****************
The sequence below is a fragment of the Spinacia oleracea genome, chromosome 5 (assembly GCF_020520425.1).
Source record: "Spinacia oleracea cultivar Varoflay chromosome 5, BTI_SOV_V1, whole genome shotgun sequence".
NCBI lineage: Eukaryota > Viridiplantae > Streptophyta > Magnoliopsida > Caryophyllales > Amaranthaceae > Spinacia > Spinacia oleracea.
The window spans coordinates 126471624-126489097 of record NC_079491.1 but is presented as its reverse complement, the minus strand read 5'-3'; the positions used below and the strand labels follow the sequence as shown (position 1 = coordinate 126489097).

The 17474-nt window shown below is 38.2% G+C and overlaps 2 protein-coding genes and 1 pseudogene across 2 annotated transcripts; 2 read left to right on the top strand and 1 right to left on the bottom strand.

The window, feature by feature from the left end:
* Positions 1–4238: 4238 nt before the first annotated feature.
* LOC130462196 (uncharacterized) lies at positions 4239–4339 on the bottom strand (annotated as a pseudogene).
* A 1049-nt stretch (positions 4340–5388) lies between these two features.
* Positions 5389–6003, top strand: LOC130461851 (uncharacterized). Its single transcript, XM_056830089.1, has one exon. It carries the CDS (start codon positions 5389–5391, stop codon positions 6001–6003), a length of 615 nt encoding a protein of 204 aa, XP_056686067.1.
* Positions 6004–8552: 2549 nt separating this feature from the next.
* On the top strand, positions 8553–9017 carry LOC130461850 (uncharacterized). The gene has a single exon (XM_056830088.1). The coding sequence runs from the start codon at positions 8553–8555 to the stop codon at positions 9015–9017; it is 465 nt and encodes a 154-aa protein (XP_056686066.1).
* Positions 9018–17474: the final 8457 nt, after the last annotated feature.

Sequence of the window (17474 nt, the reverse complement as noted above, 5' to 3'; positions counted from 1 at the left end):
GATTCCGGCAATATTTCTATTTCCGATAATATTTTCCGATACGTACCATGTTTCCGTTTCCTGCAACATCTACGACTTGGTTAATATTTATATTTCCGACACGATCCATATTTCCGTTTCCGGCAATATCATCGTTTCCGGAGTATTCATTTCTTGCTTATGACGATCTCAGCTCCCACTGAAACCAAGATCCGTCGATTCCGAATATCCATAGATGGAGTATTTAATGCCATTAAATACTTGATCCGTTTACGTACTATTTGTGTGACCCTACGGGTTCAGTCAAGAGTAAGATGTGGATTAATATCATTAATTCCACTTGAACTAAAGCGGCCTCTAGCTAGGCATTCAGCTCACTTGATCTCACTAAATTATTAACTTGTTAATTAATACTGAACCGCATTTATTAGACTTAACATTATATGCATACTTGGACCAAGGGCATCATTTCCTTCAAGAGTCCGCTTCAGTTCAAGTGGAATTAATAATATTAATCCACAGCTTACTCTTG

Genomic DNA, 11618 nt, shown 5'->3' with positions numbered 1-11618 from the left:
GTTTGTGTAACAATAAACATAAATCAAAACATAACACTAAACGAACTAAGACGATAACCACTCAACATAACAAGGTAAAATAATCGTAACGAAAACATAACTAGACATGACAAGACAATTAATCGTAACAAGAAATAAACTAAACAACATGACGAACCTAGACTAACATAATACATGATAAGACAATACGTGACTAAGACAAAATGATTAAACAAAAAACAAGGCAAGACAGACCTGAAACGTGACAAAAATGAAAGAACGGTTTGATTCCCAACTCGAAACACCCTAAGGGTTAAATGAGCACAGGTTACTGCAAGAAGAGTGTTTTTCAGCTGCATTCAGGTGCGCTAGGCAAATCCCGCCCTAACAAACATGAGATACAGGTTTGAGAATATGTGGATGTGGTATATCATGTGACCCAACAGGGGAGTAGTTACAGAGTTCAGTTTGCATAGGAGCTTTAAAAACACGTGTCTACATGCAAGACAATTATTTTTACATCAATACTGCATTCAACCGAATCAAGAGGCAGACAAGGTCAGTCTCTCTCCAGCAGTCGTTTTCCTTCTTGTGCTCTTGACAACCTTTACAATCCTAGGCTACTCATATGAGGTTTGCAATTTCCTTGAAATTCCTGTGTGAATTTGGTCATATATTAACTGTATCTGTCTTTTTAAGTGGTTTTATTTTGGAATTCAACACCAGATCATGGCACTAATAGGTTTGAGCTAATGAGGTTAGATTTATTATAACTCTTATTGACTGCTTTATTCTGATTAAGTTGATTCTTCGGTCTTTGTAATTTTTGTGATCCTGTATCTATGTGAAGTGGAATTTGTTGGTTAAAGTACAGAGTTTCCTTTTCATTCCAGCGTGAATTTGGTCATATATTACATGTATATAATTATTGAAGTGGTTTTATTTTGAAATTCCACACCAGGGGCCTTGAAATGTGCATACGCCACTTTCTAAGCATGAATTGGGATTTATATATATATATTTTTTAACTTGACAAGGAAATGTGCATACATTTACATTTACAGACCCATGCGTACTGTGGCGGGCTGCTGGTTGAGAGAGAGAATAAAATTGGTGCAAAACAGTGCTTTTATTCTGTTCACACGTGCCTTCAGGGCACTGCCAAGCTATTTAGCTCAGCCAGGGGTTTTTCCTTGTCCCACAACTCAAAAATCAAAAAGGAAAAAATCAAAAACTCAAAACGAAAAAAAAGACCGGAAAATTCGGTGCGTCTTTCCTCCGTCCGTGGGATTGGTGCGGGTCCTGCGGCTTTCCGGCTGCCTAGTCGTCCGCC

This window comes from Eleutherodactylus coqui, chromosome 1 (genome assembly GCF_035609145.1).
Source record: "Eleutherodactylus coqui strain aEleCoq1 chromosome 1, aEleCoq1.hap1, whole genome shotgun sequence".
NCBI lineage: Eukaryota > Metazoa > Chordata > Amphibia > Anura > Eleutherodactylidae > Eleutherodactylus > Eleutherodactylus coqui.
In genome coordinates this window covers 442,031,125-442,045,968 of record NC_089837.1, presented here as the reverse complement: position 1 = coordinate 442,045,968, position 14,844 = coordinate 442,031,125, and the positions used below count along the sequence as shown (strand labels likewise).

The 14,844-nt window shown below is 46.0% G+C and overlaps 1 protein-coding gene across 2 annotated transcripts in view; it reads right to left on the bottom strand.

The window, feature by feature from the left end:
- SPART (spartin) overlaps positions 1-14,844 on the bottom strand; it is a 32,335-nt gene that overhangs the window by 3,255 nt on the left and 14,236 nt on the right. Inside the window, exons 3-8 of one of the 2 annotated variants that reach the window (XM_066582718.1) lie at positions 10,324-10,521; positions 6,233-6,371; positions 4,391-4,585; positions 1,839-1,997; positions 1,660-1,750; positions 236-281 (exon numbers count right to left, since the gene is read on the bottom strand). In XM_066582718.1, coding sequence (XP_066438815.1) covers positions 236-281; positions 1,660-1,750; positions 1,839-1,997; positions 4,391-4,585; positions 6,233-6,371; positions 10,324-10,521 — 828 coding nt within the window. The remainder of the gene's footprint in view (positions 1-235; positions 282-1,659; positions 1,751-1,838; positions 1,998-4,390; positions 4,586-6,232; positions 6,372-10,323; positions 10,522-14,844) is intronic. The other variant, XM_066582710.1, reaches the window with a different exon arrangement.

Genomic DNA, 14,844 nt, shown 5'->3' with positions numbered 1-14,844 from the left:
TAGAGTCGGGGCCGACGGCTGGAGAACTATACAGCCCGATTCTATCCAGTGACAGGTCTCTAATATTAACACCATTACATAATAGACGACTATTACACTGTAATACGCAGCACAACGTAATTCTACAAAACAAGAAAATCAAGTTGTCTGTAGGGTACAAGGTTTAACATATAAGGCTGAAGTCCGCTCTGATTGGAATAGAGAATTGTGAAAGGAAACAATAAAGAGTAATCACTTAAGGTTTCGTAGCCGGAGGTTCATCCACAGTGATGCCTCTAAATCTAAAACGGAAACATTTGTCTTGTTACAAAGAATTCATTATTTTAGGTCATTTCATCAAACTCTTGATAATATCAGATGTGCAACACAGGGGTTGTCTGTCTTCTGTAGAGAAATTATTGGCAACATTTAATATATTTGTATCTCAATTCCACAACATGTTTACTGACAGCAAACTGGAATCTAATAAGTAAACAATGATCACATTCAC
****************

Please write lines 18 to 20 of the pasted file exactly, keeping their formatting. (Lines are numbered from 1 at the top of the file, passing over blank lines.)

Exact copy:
This window comes from Eleutherodactylus coqui, chromosome 1 (genome assembly GCF_035609145.1).
Source record: "Eleutherodactylus coqui strain aEleCoq1 chromosome 1, aEleCoq1.hap1, whole genome shotgun sequence".
NCBI lineage: Eukaryota > Metazoa > Chordata > Amphibia > Anura > Eleutherodactylidae > Eleutherodactylus > Eleutherodactylus coqui.